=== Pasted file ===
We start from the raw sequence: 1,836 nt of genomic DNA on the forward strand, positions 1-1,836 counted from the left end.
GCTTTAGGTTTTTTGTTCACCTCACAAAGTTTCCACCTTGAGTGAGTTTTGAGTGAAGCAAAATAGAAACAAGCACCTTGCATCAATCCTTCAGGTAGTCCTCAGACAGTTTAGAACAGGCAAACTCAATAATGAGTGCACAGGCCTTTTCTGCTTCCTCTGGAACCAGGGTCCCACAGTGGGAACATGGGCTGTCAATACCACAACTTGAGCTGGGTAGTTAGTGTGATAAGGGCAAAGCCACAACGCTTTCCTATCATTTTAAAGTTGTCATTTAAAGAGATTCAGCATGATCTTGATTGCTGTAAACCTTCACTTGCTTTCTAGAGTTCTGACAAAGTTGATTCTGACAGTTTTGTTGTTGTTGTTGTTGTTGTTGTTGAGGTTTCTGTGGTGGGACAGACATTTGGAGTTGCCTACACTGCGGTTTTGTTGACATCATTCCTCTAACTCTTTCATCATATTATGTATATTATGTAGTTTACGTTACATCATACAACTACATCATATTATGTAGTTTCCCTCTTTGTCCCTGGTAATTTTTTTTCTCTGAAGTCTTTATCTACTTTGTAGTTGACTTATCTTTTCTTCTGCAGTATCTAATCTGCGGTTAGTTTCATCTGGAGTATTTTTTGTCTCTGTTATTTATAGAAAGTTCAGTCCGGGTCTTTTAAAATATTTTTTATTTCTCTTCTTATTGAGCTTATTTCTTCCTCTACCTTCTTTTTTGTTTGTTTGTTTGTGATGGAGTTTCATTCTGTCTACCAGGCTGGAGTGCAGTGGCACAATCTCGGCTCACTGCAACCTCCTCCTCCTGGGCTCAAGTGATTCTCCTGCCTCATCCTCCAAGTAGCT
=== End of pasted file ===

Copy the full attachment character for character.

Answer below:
We start from the raw sequence: 1,836 nt of genomic DNA on the forward strand, positions 1-1,836 counted from the left end.
GCTTTAGGTTTTTTGTTCACCTCACAAAGTTTCCACCTTGAGTGAGTTTTGAGTGAAGCAAAATAGAAACAAGCACCTTGCATCAATCCTTCAGGTAGTCCTCAGACAGTTTAGAACAGGCAAACTCAATAATGAGTGCACAGGCCTTTTCTGCTTCCTCTGGAACCAGGGTCCCACAGTGGGAACATGGGCTGTCAATACCACAACTTGAGCTGGGTAGTTAGTGTGATAAGGGCAAAGCCACAACGCTTTCCTATCATTTTAAAGTTGTCATTTAAAGAGATTCAGCATGATCTTGATTGCTGTAAACCTTCACTTGCTTTCTAGAGTTCTGACAAAGTTGATTCTGACAGTTTTGTTGTTGTTGTTGTTGTTGTTGTTGAGGTTTCTGTGGTGGGACAGACATTTGGAGTTGCCTACACTGCGGTTTTGTTGACATCATTCCTCTAACTCTTTCATCATATTATGTATATTATGTAGTTTACGTTACATCATACAACTACATCATATTATGTAGTTTCCCTCTTTGTCCCTGGTAATTTTTTTTCTCTGAAGTCTTTATCTACTTTGTAGTTGACTTATCTTTTCTTCTGCAGTATCTAATCTGCGGTTAGTTTCATCTGGAGTATTTTTTGTCTCTGTTATTTATAGAAAGTTCAGTCCGGGTCTTTTAAAATATTTTTTATTTCTCTTCTTATTGAGCTTATTTCTTCCTCTACCTTCTTTTTTGTTTGTTTGTTTGTGATGGAGTTTCATTCTGTCTACCAGGCTGGAGTGCAGTGGCACAATCTCGGCTCACTGCAACCTCCTCCTCCTGGGCTCAAGTGATTCTCCTGCCTCATCCTCCAAGTAGCT